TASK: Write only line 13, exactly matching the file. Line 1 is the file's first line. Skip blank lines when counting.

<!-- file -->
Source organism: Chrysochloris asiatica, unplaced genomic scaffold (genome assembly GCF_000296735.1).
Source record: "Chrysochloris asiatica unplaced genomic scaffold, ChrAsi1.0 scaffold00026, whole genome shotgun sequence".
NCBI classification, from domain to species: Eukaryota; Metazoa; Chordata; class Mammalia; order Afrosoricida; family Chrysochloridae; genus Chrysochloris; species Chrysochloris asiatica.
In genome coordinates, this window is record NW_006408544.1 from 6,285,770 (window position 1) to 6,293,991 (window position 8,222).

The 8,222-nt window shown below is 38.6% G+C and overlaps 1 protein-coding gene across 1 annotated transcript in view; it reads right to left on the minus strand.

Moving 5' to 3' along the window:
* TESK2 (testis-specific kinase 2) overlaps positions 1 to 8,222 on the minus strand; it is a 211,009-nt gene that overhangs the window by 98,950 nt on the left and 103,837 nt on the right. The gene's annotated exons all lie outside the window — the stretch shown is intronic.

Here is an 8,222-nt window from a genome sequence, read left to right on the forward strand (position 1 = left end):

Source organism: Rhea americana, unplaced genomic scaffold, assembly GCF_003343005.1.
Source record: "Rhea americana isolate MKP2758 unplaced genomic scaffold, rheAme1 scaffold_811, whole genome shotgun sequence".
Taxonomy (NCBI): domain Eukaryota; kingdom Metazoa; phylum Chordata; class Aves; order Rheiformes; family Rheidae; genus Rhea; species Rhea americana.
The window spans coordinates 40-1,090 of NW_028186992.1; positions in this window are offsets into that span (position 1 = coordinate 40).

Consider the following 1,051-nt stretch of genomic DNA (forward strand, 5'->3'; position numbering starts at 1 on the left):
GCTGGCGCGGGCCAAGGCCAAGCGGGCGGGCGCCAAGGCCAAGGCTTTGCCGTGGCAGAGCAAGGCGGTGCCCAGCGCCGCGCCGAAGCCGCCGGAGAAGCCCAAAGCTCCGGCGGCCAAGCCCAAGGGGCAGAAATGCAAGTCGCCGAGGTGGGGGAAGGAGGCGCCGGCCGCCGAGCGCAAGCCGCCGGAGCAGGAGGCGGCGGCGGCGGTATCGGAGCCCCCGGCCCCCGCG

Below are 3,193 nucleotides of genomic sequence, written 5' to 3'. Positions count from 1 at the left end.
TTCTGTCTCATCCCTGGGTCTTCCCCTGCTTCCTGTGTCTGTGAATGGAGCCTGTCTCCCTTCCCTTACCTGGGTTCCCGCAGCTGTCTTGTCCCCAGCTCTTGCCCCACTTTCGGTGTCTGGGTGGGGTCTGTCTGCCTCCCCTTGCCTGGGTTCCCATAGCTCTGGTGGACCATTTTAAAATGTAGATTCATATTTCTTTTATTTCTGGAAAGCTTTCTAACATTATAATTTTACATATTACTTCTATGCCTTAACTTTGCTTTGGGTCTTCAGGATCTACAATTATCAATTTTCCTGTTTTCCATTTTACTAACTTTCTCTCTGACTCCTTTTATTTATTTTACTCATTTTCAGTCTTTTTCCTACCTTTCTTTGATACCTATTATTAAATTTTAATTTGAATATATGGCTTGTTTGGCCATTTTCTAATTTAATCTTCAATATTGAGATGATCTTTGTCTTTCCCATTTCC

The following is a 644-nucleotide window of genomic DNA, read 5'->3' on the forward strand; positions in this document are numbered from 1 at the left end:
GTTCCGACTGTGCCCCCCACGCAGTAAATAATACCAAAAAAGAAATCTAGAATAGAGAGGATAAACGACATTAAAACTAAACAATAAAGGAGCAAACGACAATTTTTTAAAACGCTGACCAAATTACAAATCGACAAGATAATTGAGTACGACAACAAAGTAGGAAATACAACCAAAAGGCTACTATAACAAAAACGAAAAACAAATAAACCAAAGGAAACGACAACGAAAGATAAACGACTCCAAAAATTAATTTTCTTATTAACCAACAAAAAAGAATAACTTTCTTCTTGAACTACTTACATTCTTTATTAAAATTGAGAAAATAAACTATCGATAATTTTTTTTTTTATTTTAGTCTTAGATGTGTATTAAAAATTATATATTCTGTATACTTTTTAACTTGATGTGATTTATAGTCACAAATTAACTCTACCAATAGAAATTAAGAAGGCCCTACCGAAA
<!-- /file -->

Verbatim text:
Consider the following 1,051-nt stretch of genomic DNA (forward strand, 5'->3'; position numbering starts at 1 on the left):